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Discussion Starter #1
Hello All,

I am working on moving to Italy next year, 2010, and would appreciate any advice on which Visa to acquire. I am not a student nor do I plan on working. I know that visa is very hard to get.

Any suggestions from any of you that have made the journey?

Thank you very much!
Ciao, Charlotte:)
 

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The first place to check would be the website for the Italian consulate covering the area in which you live. The following is the Washington DC consulate information Embassy of Italy in Washington - Page not available

Many countries in Europe have a far simpler visa system than in the US, in that you only apply for a short-term visa or a long-term visa. Your "rights" (i.e. to work, attend school, whatever) are assigned based on what you give as your reasons for wanting to stay in Italy (or wherever) for the period of time you are requesting on your visa.

If you want a visa that will allow you to work, you normally have to have a job offer and an employer willing to sponsor you - which puts much of the responsibility on the employer for initiating the visa process.
Cheers,
Bev
 

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Hello All,

I am working on moving to Italy next year, 2010, and would appreciate any advice on which Visa to acquire. I am not a student nor do I plan on working. I know that visa is very hard to get.
You only have one choice then. The ER [elective residency or something like that] visa. You will need to show a fair bit of income plus the various other easier requirements.
 

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Discussion Starter #4
Visa Info

The first place to check would be the website for the Italian consulate covering the area in which you live. The following is the Washington DC consulate information Embassy of Italy in Washington - Page not available

Many countries in Europe have a far simpler visa system than in the US, in that you only apply for a short-term visa or a long-term visa. Your "rights" (i.e. to work, attend school, whatever) are assigned based on what you give as your reasons for wanting to stay in Italy (or wherever) for the period of time you are requesting on your visa.

If you want a visa that will allow you to work, you normally have to have a job offer and an employer willing to sponsor you - which puts much of the responsibility on the employer for initiating the visa process.
Cheers,
Bev
Thank you so much Bev.. I will keep checking here. INteresting enough most of the web pages for our local consulates do not offer the various forms so maybe the Embassy in Washington is the place I need to check for forms.

Again, thank you so much for the help and advice.

Ciao and Cheers!
Charlotte
 

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Discussion Starter #5
Visa Info for American to Italy

You only have one choice then. The ER [elective residency or something like that] visa. You will need to show a fair bit of income plus the various other easier requirements.
Thank you Nick! I will check into that.
Ciao, Charlotte:)
 

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We just finished the process of getting a 1-year visa to enter Italy for residency as retired persons -- the "fair bit of income" in our case was 48,000 euros per annum of guaranteed (pension) income, plus owning a habitable house and an Italian bank account. Not an easy task -- and not many Americans have guaranteed pension income any more.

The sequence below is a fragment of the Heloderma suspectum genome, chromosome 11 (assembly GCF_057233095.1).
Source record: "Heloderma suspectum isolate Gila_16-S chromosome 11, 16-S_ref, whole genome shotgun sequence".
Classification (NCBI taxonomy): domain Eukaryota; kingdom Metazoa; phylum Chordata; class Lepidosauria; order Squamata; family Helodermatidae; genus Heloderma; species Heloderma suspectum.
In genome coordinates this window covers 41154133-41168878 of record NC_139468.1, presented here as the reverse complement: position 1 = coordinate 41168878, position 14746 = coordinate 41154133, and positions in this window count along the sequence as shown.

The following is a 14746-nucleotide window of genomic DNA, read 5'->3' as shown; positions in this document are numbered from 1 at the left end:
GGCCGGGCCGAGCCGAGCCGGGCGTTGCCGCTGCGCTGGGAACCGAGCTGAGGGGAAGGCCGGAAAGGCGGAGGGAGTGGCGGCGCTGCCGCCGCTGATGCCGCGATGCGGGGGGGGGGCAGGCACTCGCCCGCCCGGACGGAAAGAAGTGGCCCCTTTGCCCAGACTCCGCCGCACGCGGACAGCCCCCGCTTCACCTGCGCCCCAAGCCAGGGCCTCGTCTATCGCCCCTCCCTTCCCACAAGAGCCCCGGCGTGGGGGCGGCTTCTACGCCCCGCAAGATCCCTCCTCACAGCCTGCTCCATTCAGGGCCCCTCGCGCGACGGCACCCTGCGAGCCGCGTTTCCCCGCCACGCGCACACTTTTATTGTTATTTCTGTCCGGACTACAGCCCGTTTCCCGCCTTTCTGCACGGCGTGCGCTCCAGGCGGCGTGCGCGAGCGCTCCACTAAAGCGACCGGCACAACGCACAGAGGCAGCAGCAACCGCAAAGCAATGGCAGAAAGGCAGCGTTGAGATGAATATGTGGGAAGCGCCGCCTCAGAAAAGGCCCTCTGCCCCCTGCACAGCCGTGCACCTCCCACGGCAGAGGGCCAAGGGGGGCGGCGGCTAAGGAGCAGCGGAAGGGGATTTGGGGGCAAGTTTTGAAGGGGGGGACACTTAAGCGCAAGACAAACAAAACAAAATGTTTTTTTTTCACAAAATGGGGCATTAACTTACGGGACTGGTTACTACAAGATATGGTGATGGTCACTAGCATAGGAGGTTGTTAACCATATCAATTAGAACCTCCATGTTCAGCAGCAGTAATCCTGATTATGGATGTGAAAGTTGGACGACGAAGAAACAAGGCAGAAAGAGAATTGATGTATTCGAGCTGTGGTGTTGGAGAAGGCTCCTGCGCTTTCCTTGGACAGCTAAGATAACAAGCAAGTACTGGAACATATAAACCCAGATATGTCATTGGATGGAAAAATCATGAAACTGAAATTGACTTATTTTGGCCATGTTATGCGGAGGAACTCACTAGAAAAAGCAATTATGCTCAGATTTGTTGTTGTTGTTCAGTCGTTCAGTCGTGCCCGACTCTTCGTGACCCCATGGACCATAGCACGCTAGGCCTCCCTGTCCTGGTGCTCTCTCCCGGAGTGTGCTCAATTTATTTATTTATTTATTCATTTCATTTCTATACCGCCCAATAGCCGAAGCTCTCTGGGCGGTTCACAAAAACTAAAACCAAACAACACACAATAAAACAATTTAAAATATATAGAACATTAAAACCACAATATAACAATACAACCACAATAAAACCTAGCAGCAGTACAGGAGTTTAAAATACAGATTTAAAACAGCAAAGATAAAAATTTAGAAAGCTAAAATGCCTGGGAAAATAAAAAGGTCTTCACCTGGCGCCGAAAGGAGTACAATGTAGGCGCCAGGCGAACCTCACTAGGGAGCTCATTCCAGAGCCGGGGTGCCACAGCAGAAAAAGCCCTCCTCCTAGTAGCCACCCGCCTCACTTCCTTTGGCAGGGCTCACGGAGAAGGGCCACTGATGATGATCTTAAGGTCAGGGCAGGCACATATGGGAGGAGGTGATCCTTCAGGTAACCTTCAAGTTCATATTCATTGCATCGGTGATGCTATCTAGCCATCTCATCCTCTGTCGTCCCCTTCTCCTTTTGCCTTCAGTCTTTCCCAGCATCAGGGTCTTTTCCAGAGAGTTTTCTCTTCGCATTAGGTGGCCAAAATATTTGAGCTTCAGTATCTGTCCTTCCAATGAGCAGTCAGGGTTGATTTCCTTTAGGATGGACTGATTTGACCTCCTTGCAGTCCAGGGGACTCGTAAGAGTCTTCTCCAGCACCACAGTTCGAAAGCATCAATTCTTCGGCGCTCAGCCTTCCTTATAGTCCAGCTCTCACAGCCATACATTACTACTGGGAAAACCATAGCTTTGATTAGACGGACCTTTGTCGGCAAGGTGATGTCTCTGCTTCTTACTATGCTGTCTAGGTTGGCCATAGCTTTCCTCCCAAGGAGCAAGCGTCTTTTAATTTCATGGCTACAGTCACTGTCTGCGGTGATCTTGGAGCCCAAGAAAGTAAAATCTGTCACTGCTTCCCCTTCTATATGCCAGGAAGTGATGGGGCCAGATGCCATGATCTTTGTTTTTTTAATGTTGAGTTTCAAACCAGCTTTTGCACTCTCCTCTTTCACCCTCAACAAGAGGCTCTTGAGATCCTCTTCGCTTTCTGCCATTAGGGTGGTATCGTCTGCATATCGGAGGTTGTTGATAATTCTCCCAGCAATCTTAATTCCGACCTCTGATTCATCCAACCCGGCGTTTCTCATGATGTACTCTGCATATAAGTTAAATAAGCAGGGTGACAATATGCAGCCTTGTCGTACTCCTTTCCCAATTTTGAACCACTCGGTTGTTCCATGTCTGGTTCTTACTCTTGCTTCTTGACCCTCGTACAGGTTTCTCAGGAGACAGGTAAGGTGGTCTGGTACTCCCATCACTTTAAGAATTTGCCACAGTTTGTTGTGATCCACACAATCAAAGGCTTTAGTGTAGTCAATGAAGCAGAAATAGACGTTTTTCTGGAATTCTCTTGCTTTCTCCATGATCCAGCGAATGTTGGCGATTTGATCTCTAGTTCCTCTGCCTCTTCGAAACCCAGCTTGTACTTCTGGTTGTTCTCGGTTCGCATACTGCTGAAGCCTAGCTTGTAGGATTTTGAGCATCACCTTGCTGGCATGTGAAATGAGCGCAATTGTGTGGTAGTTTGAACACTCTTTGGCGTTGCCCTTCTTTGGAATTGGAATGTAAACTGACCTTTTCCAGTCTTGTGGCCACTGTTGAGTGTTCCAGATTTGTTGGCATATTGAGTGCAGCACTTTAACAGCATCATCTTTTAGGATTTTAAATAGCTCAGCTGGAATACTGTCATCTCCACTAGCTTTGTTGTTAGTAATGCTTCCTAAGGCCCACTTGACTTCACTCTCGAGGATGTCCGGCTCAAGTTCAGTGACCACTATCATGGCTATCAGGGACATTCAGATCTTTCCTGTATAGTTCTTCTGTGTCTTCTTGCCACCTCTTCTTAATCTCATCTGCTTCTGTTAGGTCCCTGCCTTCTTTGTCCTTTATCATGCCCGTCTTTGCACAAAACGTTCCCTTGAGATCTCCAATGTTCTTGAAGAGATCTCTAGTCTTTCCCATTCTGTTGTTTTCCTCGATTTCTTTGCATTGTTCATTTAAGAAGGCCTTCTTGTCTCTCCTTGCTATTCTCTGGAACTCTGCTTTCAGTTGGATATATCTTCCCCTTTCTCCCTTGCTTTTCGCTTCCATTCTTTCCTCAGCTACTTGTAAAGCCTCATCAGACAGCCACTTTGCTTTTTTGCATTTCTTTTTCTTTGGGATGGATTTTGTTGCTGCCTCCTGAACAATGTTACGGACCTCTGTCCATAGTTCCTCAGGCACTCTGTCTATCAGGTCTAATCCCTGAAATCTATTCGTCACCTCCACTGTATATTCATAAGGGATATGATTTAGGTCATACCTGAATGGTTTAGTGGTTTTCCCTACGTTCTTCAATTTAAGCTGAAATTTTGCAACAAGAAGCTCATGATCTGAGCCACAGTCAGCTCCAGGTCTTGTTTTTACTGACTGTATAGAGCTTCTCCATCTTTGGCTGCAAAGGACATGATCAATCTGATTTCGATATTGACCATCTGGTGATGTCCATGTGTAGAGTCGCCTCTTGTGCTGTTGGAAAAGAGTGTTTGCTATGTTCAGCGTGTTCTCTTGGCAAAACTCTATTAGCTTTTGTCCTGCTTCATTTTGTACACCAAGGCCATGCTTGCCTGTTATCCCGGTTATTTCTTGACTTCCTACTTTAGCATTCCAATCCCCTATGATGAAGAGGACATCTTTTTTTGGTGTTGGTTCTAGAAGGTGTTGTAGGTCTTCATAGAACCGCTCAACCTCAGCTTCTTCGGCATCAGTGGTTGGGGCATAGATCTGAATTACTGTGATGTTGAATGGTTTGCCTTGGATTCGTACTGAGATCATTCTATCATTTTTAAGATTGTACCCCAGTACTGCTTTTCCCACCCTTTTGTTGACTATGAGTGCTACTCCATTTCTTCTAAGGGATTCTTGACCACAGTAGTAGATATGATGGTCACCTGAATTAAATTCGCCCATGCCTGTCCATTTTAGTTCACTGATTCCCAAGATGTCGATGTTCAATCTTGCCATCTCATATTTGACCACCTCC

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van

You only have one choice then. The ER [elective residency or something like that] visa. You will need to show a fair bit of income plus the various other easier requirements.
I am a new user..I also am trying for long-term visa. As a senior, I am required to have health ins for the term of the visa. (1+ years) Anyone have an inexpensive
alternate to this dilemma? Thanks
 

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I am a new user..I also am trying for long-term visa. As a senior, I am required to have health ins for the term of the visa. (1+ years) Anyone have an inexpensive
alternate to this dilemma? Thanks
You may want to look into the medical insurance offered through AARO, an association for US expats. AARO - Association of Americans Resident Overseas They gear their offerings to meeting the visa requirements, though they also offer medical insurance plans that allow you to go back to the US for treatment (in conjunction with your Medicare coverage). Any plan that includes US coverage is going to be very expensive.

I'm told that the AARO plan is a good deal. At the very least it should give you a base on which to compare other commercial plans.

You do need to be an AARO member to take advantage of the plan, so figure another $70 or so a year for AARO membership.
Cheers,
Bev
 

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Americans Moving to Italy

We just finished the process of getting a 1-year visa to enter Italy for residency as retired persons -- the "fair bit of income" in our case was 48,000 euros per annum of guaranteed (pension) income, plus owning a habitable house and an Italian bank account. Not an easy task -- and not many Americans have guaranteed pension income any more.
Thanks for the info. My husband and I want to do the same thing. Which consulate did you have to go to? Was the process tortuous? How long did it take? Is the 48.000 Euros per year per person or for the family? And when you say "guaranteed" income, does that mean only Social Security and pension or does that also count savings? Sorry for all the questions, but it's so hard to find someone who's done this. Thanks for any advice you can provide.

Sherry
 
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